SENSORY STRATEGIES:

The Sensory Bounce Therapy Blog:
Sensory Processing, Motor and Social Skills Resources
for Parents of Special Needs Children

A Parent’s Guide to Putting the Fun Into FUNctioning

101 fun sensory activities to do with your child

Part 1 of 5: Twenty activities to improve tactile/touch processing

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If you make sensory processing activities fun, your child will want to do them 
Your goal is to help your child build up his/her ability to use sensory processing in order to achieve his/her “just right” (balanced) state of mind to function well in the world. You will support this through planned activities, which your child will experience as play. These hands-on activities will help your child’s brain develop; practice recognizing, interpreting and correctly processing signals from his environment; and increase her overall alertness. Plus, they are actually a lot of fun to do — especially together. So you’ll both gain the added bonus of spending enjoyable time with each other.

Try it; you’ll like it — or maybe you won’t, but that’s okay too
As we’ve read recently, there is no one specific strategy that works for all children, or even for the same child on different days. So be prepared for trial and error as you engage in different activities to see what works best for your son or daughter. You, and/or a professional OT working with you and your child, observe your child to see which sensory activities s/he gravitates toward. Start with those and build on success.

Breaking it down.
In this post and the next four, you will find strategies to help get to that “just right” level of sensory processing, organized by these five sensory systems: 
Tactile — touch
Vestibular — movement
Proprioception — muscle work
Visual — seeing
Hearing — listening

There will naturally be some crossover between activities, so targeting one sense may also help another improve. Win win!
 
Developing the tactile system.
The first sensory system we will address is the tactile system; the sense of touch. It tells us when a stove is too hot to touch; a metal pole in winter too cold to touch; when we are in pain, etc. Through sensory receptors in the skin (the largest organ of the human body, as you may recall from high school biology!), the tactile system alerts our brain to experiencing sensations produced by different surfaces, textures, pressures, vibrations, and more.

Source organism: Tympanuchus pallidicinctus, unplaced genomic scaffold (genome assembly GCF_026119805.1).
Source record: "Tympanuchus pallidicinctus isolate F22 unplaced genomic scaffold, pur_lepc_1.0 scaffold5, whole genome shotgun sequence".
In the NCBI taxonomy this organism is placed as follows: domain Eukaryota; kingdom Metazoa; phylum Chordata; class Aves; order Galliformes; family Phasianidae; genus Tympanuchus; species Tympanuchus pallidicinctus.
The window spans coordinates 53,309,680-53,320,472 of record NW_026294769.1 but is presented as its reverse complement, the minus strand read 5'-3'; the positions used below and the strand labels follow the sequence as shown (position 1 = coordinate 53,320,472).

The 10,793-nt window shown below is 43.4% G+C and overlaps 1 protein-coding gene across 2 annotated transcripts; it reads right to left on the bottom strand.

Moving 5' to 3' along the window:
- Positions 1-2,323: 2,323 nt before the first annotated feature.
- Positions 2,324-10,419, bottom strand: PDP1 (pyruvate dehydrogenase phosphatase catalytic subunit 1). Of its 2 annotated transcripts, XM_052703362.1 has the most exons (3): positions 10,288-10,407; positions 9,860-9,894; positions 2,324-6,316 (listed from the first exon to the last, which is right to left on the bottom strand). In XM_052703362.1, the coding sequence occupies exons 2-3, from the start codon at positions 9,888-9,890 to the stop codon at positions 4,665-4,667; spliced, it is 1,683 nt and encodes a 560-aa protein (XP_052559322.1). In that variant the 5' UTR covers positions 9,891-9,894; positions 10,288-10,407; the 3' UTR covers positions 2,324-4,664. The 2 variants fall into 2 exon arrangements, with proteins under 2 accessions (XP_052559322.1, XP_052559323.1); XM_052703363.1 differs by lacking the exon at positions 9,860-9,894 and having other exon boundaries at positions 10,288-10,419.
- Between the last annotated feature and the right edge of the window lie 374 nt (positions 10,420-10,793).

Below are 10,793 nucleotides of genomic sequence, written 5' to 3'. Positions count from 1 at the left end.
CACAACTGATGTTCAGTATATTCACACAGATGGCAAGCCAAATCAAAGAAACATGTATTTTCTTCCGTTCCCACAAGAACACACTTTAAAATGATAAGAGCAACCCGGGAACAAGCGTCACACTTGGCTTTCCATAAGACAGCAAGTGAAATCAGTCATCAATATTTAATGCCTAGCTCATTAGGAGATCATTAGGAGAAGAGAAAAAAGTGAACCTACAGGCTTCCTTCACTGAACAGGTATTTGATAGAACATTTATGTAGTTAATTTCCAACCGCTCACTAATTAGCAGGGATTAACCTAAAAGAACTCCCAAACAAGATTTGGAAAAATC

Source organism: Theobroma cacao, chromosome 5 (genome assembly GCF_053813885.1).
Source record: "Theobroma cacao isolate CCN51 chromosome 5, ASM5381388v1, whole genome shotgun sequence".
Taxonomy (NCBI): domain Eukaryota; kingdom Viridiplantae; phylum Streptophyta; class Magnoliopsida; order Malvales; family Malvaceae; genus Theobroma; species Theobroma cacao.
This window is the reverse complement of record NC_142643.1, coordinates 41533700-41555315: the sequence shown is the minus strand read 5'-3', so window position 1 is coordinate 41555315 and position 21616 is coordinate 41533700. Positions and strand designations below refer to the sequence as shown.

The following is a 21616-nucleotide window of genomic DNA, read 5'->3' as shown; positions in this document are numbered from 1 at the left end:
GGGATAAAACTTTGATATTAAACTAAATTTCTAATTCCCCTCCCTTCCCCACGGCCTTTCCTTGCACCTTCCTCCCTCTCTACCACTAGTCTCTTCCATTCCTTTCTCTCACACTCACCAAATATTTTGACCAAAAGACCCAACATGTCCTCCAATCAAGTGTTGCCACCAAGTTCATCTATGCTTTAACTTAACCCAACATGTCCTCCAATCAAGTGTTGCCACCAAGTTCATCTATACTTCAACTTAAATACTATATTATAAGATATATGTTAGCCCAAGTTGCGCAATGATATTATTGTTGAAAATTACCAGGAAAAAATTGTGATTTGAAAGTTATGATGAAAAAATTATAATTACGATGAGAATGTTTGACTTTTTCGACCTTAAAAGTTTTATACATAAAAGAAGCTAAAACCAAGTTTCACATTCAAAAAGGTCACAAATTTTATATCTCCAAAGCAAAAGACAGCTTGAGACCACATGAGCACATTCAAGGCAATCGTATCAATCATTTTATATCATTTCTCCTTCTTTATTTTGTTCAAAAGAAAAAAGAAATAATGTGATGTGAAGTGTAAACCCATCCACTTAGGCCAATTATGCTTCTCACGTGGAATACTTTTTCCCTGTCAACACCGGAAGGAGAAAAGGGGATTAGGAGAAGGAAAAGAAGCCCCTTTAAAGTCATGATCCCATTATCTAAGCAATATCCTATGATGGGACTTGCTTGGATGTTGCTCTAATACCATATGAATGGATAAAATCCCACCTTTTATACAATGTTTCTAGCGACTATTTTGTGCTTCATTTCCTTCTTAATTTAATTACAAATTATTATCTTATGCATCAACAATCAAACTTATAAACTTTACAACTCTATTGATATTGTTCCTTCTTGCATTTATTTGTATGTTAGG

Here are 20 fun activities (or categories of activities) you can use to increase your child’s tactile awareness/processing:
 
– Walking barefoot
– Building with blocks 
– Manipulating small objects such as Legos, puzzles, lacing, beads, etc.
– Finding objects you have hidden in containers of rice or beans
– Using classroom tools such as crayons, scissors, brushes
– Painting with different types of brushes on different textures
– Drawing with wet or dry chalk
– Gluing art projects
– Playing with hands-on sensory objects such as water, sand, oatmeal, finger paint, paint, bubbles, play dough, silly putty, and clay
– Playing with messy textures, such as snow paint (shaving cream and glue), gak (borax, glue and water), slime, foam, shaving cream, cornstarch and water, cooked noodles, and finger paint using hands and feet.
– Face and body painting
– Playing in the sink / bathtub
– Taking a bubble bath
– Washing and drying hands
– Stirring cookie dough
– Examining natural objects: pinecones, feathers, sticks
– Curling up in secret hideaways
– Playing musical instruments
– Dressing up
– Eating snacks with different textures
 
Remember, not every strategy will appeal to your specific child, so relax and have fun trying them out to figure what works best!
 
 

Looking ahead:
In the next post, we will discuss ideas for different vestibular-system-stimulating activities.

Do you and your child engage in any special tactile activities? What works well for your family? Please share your thoughts in the comments section below. Also, let me know there or via email what topics you would like to discuss or hear more about. 
 
Feel free to share or quote from this blog (with attribution, please, and if possible, a link), and to repost on social media.
 
I look forward to hearing from you!
 
 

All the best,
Miriam

About Miriam:
Miriam Skydell MS, OTR/L is a pediatric OT with 30 years experience and a strong commitment to empowering every child and every family with the skills, confidence and emotional stability necessary for a meaningful, independent life. In addition to her Masters degree from NYU (1986) and membership in the AOTA (American Occupational Therapy Association), Miriam is a licensed Interactive Metronome®,  HWT (Handwriting Without Tears®), and TLP (The Listening Program®) provider.

Miriam performs preschool screenings, contracts experienced OTs, PTs and STs to schools, helped implement the HWT curriculum, and lectures extensively for parent and support groups and at teacher conferences for public and private schools throughout New Jersey. Through her private practice in Fair Lawn, Miriam Skydell and Associates, established in 1995, Miriam has helped countless children with a wide range of diagnoses improve functional living skills, manage the impact of sensory processing dysfunction, and meet their individual potentials.

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